David Zetland at Aguanomics puts this agricultural water use in perspective while quoting an analysis by Lloyd Carter:
"In a typical year the California agricultural industry uses about 34 million acre-feet of water or more than 80% of the developed water consumed by urban and agricultural users in the state. Between 30% and 50% of that water is used to grow four low value, water-intensive crops: cotton, rice, alfalfa and irrigated pasture. Those four low value, water-intensive crops contributed about $2.5 billion to California's economy in 2005. All of California agricultural production was about $32 billion in 2005. Gross state product in 2005 was about $1.62 trillion. Thus, the contribution of all agriculture to the state's economy was just under 2% of gross state product (1.975 %)and the contribution of cotton, rice, alfalfa and irrigated pasture was an infinitesimal 0.15 of 1% (fifteen one-hundredths of one percent). Westlands claims an annual gross in excess of a billion dollars which would be considerably less if all the public subsidies were factored in (cheap water, power subsidies, crop subsidies, interest free construction loan). Westlands is not even a blip on the state economy's radar screen, only about three percent of California's farm gross and a tiny, tiny fraction of one percent of the state's whole economy."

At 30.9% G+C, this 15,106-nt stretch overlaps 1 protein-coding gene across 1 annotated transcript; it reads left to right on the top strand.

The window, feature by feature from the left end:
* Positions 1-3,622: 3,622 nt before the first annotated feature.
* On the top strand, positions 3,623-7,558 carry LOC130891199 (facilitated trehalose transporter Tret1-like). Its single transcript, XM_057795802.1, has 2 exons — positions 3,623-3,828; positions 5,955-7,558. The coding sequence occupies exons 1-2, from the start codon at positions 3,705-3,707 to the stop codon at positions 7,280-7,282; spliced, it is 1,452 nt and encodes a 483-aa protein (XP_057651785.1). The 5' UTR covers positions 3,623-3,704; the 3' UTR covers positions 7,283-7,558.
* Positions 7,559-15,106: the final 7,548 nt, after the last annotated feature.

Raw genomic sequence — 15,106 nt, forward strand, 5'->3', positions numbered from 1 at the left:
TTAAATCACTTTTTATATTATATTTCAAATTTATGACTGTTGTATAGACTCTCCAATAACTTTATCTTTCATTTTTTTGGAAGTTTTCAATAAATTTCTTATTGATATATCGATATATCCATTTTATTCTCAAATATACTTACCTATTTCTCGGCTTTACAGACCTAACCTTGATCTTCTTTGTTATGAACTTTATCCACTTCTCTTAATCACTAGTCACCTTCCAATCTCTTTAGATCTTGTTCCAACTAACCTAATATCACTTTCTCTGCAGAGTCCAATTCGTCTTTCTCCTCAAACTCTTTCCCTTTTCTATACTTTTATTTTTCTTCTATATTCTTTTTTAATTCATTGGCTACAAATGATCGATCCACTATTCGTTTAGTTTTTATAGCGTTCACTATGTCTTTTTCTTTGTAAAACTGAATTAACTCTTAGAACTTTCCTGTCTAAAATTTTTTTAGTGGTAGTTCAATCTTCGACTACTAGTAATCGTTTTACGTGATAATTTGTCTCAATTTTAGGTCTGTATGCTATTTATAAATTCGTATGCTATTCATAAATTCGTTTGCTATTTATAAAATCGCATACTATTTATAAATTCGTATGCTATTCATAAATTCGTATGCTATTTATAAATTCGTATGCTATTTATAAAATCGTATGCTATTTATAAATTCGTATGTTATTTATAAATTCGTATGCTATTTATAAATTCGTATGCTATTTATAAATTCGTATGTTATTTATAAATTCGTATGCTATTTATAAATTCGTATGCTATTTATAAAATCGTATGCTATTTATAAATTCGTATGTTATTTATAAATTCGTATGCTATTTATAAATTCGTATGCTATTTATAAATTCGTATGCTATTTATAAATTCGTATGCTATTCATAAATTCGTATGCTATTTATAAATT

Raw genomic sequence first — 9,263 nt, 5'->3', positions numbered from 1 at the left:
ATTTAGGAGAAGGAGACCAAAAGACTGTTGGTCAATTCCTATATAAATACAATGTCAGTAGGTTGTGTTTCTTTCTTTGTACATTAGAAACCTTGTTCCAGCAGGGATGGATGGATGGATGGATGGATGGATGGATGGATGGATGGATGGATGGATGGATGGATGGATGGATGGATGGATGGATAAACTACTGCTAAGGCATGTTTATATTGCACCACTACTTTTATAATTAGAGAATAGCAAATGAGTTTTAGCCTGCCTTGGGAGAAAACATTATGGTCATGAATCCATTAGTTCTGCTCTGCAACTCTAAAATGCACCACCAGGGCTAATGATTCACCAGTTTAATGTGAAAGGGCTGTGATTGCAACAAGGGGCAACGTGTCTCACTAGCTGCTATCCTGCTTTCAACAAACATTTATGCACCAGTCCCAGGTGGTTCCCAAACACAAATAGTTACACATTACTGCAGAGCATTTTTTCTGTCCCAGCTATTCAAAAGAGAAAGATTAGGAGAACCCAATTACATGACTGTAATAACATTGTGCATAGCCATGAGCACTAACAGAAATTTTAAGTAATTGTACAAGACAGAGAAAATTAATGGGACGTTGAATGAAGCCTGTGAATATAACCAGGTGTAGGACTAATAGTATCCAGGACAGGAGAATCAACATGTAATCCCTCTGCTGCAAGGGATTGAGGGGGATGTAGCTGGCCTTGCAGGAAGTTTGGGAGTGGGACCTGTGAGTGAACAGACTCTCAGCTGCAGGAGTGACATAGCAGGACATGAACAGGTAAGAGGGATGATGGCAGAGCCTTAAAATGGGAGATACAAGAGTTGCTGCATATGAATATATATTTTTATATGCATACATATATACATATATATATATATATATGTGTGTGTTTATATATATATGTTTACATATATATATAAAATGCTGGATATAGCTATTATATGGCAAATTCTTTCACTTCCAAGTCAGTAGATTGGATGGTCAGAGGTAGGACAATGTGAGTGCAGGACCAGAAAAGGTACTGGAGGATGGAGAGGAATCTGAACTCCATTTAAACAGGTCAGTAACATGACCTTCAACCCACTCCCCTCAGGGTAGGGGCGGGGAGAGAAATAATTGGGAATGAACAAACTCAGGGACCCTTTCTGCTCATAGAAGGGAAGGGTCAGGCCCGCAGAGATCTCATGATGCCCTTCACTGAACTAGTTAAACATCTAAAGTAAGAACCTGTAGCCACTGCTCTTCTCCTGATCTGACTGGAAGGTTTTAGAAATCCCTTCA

All insightful posts and highly recommended. These bloggers are now on my 'roll.